MIAMI (AP/WNCN) — Heavy flooding was seen in Miami as Hurricane Irma hit the opposite coast along Florida Sunday morning and afternoon.
The hurricane was so large that despite hitting southwest Florida, the winds from the eastern part of the storm were pushing seawater into cities, including Miami.
South Florida Water Management District chief engineer John Mitnik says it will probably be Sunday night before the storm surge in Miami completely subsides.
MORE COVERAGE: Irma stories, video and more in Hurricane Central
Meanwhile, the storm surge near Cudjoe Key may be flooding the nearby Florida Key Deer Refuge, home to fewer than 1,000 of the endangered Key deer.
The unique subspecies of white-tailed deer about 3 feet (1 meter) tall at the shoulder, the size of a large dog, but wildlife officials were not immediately concerned that the herd had been lost to floodwaters.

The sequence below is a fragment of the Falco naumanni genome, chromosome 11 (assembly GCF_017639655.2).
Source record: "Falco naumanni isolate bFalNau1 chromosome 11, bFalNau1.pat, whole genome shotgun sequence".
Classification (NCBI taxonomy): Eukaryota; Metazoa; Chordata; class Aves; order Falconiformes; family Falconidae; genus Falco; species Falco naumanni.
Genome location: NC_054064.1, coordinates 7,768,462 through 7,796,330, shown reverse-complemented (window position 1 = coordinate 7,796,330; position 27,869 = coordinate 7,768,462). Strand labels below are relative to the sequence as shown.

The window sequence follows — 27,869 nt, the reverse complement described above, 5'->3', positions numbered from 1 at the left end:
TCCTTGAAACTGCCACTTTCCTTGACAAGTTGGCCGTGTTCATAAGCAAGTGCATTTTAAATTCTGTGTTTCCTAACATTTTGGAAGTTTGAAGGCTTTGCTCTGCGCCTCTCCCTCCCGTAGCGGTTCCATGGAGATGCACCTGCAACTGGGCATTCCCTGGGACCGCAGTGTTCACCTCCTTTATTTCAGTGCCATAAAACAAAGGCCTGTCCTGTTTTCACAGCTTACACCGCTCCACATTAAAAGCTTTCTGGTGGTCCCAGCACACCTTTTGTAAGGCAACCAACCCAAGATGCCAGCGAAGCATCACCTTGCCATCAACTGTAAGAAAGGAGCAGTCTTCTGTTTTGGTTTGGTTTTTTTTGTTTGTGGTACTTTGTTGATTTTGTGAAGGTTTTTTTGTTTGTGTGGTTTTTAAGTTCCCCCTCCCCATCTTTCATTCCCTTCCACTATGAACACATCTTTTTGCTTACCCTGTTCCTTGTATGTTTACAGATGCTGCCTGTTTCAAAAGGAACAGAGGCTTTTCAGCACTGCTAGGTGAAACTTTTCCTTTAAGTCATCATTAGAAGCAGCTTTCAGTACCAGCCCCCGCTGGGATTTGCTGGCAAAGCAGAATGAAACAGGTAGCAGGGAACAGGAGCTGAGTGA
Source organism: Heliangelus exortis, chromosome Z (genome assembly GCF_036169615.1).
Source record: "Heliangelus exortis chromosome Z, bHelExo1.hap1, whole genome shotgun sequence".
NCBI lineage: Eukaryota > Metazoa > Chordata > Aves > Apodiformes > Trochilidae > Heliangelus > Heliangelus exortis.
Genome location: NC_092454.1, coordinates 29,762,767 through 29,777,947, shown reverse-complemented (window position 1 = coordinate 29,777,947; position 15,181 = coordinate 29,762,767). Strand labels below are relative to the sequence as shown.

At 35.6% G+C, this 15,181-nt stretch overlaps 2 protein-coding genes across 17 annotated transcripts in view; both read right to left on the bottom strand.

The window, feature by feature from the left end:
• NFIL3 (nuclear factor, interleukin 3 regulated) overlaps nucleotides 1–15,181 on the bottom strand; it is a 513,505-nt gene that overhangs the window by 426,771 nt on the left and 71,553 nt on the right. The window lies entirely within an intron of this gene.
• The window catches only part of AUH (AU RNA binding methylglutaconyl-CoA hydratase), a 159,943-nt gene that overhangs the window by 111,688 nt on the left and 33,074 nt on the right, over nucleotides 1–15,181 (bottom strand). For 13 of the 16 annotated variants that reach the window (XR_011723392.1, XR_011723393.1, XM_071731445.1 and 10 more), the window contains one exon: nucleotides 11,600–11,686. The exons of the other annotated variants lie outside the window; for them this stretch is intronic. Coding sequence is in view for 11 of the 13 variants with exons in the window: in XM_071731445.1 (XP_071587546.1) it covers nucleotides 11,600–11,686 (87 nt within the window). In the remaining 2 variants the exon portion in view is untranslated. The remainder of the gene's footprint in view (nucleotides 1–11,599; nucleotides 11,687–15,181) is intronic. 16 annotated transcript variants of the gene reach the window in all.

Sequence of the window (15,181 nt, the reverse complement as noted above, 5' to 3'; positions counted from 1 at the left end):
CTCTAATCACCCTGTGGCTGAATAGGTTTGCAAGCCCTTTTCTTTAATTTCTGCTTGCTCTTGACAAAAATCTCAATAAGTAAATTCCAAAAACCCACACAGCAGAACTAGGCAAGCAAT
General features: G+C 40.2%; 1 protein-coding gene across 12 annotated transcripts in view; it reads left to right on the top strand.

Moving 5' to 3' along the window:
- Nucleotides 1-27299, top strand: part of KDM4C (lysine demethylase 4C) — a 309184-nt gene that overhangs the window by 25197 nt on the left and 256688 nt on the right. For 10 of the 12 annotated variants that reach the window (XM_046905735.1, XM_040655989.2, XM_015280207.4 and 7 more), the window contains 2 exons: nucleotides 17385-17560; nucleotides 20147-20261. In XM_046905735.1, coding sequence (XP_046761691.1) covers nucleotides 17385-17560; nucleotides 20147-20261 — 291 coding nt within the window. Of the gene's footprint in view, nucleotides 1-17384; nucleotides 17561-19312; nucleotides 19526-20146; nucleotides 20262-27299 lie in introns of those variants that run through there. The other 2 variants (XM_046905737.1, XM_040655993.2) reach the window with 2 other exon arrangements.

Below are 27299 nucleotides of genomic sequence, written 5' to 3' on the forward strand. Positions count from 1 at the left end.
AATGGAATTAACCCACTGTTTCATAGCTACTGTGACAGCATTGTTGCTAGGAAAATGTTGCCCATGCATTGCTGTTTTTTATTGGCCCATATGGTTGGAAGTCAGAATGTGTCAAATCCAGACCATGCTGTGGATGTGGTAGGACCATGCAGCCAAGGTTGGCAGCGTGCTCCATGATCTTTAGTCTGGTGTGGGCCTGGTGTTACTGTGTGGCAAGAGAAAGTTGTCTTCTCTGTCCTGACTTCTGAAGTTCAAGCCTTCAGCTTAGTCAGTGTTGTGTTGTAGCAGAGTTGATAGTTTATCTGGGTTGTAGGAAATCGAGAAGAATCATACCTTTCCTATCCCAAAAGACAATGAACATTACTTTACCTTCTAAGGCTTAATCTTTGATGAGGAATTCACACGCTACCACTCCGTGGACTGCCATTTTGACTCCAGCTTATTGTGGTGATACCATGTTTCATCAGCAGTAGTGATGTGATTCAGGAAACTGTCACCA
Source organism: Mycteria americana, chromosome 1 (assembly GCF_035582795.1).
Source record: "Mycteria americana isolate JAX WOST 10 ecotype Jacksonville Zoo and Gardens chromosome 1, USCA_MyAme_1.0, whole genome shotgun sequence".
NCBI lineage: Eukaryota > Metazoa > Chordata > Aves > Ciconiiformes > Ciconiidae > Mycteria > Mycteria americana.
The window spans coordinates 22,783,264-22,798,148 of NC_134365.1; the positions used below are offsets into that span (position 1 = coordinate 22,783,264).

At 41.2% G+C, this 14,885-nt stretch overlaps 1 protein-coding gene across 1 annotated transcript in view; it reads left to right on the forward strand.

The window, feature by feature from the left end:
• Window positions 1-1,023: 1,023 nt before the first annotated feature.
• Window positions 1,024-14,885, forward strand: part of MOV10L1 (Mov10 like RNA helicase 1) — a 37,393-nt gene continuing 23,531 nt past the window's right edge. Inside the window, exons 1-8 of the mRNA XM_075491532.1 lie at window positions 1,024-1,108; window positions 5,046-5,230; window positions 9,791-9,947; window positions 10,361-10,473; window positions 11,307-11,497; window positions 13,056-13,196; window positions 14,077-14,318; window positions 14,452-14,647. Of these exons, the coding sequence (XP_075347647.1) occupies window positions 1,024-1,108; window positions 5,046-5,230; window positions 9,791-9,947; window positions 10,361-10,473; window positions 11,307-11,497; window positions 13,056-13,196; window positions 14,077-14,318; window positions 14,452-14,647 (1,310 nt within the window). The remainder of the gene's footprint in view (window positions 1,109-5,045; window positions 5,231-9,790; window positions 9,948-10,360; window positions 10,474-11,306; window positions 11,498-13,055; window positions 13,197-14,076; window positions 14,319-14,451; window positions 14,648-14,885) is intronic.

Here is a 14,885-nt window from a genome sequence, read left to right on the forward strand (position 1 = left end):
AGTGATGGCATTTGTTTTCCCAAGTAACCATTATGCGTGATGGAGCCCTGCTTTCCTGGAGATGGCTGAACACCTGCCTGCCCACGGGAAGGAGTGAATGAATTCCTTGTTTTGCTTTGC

Dan Clark is refuge manager for the Florida Keys National Wildlife Refuges Complex. He says the deer are “excellent swimmers.”
Clark evacuated his staff Wednesday, and he spoke with The Associated Press by phone from Pinellas County.
He says the U.S. Fish and Wildlife Service staff planned to return as soon as weather permitted to begin assessing how the deer and other endangered species fared throughout the narrow, low-lying island chain.